Representatives of the ministries of transport, home affairs, foreign affairs, education, health and devolved nations attended a special COBRA meeting on Friday, the government said.
“We all agree that the risk to the UK public remains low, but there may well be cases in the UK at some stage,” Whitty said.


Death toll rises to 32 in religious violence in India’s capital

Updated 27 February 2020

Death toll rises to 32 in religious violence in India’s capital

  • Uneasy calm prevailing in northeast Delhi
  • Modi government blames opposition for violence

NEW DELHI: At least 32 people have been killed in the deadliest violence to engulf India’s capital New Delhi for decades as a heavy deployment of security forces brought an uneasy calm on Thursday, a police official said.
The violence began over a disputed new citizenship law on Monday but led to clashes between Muslims and Hindus in which hundreds were injured. Many suffered gunshot wounds, while arson, looting and stone-throwing has also taken place.
“The death count is now at 32,” Delhi police spokesman Anil Mittal said, adding the “entire area is peaceful now.”
At the heart of the unrest is a citizenship law which makes it easier for non-Muslims from some neighboring Muslim-dominated countries to gain Indian citizenship.
UN human rights chief Michelle Bachelet said the new law adopted last December is of “great concern” and she was worried by reports of police inaction in the face of assaults against Muslims by other groups.
“I appeal to all political leaders to prevent violence,” Bachelet said in a speech to the UN Human Rights Council in Geneva.
Critics say the law is biased against Muslims and undermines India’s secular constitution.
Prime Minister Narendra Modi’s Hindu nationalist Bharatiya Janata Party has denied having any prejudice against India’s 180 million Muslims, saying that law is required to help persecuted minorities.
New Delhi has been the epicenter for protests against the new law, with students and large sections of the Muslim community leading the protests.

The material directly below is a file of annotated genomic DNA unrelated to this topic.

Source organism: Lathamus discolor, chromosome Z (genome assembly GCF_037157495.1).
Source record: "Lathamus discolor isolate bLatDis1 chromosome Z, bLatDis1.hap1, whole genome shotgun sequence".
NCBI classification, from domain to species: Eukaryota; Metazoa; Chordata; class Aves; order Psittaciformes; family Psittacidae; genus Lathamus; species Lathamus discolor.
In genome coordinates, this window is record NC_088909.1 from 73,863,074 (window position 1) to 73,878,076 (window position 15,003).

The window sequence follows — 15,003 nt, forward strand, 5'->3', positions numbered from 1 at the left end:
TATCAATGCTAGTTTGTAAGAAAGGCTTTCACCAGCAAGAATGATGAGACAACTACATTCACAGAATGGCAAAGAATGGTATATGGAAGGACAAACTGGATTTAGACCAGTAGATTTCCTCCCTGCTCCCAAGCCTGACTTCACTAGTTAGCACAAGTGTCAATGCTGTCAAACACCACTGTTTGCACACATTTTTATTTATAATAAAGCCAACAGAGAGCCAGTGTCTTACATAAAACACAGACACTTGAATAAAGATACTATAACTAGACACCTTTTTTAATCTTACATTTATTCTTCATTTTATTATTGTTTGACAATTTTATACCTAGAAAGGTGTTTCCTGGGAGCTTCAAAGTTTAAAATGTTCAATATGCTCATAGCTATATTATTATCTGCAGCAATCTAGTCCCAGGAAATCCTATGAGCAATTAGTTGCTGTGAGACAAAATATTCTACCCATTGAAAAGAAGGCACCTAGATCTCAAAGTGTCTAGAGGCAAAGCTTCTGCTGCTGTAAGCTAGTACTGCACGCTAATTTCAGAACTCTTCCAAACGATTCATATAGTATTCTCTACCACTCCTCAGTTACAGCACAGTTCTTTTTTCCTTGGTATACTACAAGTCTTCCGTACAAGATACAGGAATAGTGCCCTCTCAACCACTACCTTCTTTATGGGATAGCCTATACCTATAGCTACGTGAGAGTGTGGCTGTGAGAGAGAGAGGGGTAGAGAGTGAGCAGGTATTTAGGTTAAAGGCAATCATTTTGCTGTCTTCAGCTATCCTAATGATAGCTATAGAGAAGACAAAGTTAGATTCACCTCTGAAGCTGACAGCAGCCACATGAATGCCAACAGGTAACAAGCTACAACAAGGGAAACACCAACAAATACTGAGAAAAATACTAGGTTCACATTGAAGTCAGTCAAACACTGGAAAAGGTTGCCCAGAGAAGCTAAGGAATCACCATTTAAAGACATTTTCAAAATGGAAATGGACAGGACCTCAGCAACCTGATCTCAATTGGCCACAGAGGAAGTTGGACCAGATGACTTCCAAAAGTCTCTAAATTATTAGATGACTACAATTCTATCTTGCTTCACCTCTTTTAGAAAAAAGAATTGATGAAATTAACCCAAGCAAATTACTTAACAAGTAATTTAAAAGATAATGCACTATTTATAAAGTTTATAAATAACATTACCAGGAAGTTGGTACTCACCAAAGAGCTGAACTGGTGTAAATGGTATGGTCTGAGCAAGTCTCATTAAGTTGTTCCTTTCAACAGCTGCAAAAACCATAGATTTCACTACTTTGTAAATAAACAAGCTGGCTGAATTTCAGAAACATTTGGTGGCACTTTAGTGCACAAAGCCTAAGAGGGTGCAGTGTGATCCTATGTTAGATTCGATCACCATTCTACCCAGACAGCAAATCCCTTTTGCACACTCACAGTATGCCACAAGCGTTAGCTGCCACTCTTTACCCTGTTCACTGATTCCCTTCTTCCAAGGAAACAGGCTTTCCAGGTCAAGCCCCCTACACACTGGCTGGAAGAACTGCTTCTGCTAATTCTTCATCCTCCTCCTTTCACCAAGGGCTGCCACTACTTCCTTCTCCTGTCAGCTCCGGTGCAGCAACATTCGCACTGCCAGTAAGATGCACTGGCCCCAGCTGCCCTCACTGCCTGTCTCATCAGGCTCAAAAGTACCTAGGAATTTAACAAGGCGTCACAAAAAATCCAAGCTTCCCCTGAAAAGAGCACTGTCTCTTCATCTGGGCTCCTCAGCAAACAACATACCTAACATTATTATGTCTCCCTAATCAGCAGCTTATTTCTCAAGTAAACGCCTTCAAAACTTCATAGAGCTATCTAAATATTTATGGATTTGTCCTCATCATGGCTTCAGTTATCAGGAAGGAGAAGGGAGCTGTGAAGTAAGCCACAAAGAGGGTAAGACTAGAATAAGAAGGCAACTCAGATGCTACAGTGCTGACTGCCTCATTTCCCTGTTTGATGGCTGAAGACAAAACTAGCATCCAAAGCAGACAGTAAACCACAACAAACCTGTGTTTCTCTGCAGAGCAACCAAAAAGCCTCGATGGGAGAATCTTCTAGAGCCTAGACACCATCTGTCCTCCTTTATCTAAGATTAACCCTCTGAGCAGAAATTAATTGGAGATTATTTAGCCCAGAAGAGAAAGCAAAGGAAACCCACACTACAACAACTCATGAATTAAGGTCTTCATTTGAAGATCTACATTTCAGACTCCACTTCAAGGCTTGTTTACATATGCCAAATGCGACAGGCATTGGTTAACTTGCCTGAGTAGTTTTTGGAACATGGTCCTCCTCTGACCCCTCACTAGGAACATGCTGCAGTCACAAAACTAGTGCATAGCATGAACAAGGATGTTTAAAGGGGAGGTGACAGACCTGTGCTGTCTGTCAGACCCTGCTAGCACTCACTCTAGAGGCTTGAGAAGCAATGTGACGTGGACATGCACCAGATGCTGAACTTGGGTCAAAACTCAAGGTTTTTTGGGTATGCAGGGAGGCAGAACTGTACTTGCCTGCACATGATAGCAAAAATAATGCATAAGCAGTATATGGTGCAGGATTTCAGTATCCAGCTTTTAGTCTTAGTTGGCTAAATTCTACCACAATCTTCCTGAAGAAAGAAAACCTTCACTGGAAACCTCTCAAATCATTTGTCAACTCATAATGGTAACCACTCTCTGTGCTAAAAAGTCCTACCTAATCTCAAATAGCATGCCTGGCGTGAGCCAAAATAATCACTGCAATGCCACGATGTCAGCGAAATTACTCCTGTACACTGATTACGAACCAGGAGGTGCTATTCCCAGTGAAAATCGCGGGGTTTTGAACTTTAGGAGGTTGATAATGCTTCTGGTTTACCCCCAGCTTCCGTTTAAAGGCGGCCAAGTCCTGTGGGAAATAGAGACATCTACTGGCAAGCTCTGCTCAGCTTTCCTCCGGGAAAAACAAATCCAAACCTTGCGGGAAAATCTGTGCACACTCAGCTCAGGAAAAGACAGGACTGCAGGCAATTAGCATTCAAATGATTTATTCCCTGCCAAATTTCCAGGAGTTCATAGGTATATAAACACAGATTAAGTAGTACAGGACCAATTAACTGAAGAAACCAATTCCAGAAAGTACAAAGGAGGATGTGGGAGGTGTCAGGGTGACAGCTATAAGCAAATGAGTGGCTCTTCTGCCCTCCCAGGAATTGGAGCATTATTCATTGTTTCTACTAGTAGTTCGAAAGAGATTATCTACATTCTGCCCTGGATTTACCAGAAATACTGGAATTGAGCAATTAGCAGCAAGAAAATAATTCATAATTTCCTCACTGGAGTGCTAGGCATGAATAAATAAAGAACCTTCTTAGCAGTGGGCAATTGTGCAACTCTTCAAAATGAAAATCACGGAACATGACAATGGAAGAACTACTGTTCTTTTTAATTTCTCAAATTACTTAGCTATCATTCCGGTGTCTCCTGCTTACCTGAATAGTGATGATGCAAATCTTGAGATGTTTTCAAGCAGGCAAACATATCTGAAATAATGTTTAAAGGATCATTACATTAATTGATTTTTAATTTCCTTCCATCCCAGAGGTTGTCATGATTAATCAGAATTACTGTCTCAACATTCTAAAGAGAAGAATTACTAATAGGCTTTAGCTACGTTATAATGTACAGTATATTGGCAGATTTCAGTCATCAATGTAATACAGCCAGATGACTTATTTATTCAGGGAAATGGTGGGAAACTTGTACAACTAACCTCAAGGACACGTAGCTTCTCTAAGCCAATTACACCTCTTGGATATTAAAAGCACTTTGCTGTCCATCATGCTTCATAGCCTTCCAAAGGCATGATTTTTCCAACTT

As the wounded were brought to hospitals on Thursday, the focus shifted on the overnight transfer of Justice S. Muralidhar, a Delhi High Court judge who was hearing a petition into the riots and had criticized government and police inaction on Wednesday.
Law minister Ravi Shankar Prasad said the transfer was routine and had been recommended by the Supreme Court collegium earlier this month.
Opposition Congress party leader Manish Tiwari said every lawyer and judge in India should strongly protest what he called a crude attempt to intimidate the judiciary.
Information and Broadcasting Minister Prakash Javadekar said inflammatory speeches at the protests over the new citizenship law in the last few months and the tacit support of some opposition leaders was behind the violence.
“The investigation is on,” he said.
Prime Minister Narendra Modi, who romped to re-election last May, also withdrew Jammu and Kashmir’s autonomy in August with the objective of tightening New Delhi’s grip on the restive region, which is also claimed by full by Pakistan.
For months the government imposed severe restrictions in Kashmir including cutting telephone and Internet lines, while keeping hundreds of people, including mainstream political leaders, in custody for fear that they could whip up mass protests. Some restrictions have since been eased.
Bachelet said the Indian government continued to impose excessive restrictions on the use of social media in the region, even though some political leaders have been released, and ordinary life may be returning to normal in some respects.